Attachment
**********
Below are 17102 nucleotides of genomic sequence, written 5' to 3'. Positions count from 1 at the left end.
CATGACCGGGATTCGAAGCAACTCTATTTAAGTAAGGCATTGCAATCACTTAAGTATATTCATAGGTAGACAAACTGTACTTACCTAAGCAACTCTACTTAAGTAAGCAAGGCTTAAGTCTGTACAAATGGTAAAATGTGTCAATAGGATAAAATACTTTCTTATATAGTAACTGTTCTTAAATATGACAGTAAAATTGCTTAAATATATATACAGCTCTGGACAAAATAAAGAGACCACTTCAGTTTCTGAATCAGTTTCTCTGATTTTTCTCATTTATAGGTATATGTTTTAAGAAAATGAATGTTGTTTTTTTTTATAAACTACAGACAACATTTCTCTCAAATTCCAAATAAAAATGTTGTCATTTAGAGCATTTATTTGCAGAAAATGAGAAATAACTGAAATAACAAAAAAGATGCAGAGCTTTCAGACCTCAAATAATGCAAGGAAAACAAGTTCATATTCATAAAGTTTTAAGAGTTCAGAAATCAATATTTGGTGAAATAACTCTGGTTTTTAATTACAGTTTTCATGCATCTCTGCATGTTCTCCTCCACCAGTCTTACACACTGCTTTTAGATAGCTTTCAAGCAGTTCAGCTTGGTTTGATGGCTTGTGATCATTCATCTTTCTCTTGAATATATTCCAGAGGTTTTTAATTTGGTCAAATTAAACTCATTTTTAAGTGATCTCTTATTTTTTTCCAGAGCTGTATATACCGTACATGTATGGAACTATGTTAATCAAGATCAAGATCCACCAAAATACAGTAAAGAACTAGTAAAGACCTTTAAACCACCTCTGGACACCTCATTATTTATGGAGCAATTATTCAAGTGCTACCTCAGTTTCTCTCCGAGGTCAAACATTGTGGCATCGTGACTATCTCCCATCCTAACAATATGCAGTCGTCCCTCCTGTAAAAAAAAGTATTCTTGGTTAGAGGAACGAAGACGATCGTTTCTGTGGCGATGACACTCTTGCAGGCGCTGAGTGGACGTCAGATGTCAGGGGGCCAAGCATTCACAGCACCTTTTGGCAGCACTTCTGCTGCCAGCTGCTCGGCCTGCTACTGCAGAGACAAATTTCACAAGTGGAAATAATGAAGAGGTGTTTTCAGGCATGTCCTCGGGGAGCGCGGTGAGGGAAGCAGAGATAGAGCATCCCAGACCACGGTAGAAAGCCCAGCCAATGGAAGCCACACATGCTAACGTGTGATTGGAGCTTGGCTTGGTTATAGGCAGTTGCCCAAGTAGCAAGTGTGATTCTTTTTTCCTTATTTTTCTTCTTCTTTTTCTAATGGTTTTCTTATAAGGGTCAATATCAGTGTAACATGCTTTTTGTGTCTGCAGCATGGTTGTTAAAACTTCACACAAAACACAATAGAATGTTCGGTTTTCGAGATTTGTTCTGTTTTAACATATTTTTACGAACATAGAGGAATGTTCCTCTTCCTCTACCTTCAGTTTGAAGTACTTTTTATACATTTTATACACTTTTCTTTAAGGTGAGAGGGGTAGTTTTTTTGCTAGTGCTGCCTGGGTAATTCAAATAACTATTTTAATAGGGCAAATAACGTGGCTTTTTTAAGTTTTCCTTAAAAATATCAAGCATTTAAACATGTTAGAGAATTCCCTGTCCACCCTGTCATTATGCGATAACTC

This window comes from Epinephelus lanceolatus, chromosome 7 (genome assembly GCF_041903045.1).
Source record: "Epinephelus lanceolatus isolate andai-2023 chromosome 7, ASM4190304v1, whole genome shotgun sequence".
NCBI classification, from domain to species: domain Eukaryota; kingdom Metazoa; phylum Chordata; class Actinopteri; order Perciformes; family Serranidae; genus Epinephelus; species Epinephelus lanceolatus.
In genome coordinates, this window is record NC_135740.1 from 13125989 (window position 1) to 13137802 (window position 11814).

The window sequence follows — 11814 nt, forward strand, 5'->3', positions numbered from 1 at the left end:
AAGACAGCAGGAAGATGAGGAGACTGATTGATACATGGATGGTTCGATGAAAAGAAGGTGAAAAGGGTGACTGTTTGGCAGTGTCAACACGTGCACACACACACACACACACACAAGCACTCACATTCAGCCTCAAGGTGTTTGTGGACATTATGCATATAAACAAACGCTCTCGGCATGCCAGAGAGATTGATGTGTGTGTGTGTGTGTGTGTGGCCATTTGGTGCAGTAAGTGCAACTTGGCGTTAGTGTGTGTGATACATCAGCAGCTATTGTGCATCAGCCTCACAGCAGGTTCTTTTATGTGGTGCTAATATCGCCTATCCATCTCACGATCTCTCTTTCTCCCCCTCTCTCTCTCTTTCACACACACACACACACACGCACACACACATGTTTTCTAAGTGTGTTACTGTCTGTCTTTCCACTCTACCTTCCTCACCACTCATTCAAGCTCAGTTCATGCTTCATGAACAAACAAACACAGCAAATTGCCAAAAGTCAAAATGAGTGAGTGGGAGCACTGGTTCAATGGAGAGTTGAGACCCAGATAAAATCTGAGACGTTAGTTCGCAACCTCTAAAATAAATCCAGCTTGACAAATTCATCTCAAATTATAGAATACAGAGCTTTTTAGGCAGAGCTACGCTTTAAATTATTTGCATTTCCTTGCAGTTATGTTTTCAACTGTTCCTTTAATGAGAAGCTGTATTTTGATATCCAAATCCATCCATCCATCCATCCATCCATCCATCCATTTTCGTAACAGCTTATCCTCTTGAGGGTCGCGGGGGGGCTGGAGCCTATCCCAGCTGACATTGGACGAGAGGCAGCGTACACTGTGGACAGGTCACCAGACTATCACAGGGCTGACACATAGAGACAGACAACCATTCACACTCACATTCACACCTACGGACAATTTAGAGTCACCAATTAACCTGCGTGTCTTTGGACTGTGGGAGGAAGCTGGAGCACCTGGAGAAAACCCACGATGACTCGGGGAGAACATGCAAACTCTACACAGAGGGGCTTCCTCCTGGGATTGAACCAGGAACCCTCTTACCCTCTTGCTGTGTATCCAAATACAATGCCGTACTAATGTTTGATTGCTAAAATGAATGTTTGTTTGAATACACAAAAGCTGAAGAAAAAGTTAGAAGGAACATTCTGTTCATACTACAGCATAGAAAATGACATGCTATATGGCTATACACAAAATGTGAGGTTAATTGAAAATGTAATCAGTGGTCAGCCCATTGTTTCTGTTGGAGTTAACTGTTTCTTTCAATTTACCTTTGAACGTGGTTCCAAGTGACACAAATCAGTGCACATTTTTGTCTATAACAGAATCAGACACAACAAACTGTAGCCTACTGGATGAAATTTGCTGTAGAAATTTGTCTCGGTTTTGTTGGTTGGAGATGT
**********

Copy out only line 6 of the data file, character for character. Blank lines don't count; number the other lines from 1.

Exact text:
In genome coordinates, this window is record NC_135740.1 from 13125989 (window position 1) to 13137802 (window position 11814).